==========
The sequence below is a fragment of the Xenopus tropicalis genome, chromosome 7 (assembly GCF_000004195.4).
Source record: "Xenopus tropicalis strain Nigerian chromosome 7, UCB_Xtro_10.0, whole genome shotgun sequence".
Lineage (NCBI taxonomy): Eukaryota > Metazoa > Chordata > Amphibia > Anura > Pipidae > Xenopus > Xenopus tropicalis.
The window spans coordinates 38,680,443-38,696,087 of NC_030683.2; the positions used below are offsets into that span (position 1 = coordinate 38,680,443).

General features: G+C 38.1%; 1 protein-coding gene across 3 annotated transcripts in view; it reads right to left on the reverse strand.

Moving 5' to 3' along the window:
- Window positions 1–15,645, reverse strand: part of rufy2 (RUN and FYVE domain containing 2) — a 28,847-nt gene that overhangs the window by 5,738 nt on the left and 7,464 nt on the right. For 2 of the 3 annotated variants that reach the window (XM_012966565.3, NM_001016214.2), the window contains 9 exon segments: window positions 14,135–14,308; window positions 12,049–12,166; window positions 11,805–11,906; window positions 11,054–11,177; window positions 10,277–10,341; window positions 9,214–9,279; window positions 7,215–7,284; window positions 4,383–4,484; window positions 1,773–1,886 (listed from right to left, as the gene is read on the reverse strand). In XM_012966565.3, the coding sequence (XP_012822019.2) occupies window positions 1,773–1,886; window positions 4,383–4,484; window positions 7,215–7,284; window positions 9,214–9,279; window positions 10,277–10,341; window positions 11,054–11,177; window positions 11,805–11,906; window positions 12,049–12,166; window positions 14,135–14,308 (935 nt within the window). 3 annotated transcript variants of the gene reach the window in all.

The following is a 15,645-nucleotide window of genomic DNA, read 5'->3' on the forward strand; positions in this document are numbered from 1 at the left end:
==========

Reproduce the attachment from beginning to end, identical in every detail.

The sequence below is a fragment of the Xenopus tropicalis genome, chromosome 7 (assembly GCF_000004195.4).
Source record: "Xenopus tropicalis strain Nigerian chromosome 7, UCB_Xtro_10.0, whole genome shotgun sequence".
Lineage (NCBI taxonomy): Eukaryota > Metazoa > Chordata > Amphibia > Anura > Pipidae > Xenopus > Xenopus tropicalis.
The window spans coordinates 38,680,443-38,696,087 of NC_030683.2; the positions used below are offsets into that span (position 1 = coordinate 38,680,443).

General features: G+C 38.1%; 1 protein-coding gene across 3 annotated transcripts in view; it reads right to left on the reverse strand.

Moving 5' to 3' along the window:
- Window positions 1–15,645, reverse strand: part of rufy2 (RUN and FYVE domain containing 2) — a 28,847-nt gene that overhangs the window by 5,738 nt on the left and 7,464 nt on the right. For 2 of the 3 annotated variants that reach the window (XM_012966565.3, NM_001016214.2), the window contains 9 exon segments: window positions 14,135–14,308; window positions 12,049–12,166; window positions 11,805–11,906; window positions 11,054–11,177; window positions 10,277–10,341; window positions 9,214–9,279; window positions 7,215–7,284; window positions 4,383–4,484; window positions 1,773–1,886 (listed from right to left, as the gene is read on the reverse strand). In XM_012966565.3, the coding sequence (XP_012822019.2) occupies window positions 1,773–1,886; window positions 4,383–4,484; window positions 7,215–7,284; window positions 9,214–9,279; window positions 10,277–10,341; window positions 11,054–11,177; window positions 11,805–11,906; window positions 12,049–12,166; window positions 14,135–14,308 (935 nt within the window). 3 annotated transcript variants of the gene reach the window in all.

The following is a 15,645-nucleotide window of genomic DNA, read 5'->3' on the forward strand; positions in this document are numbered from 1 at the left end: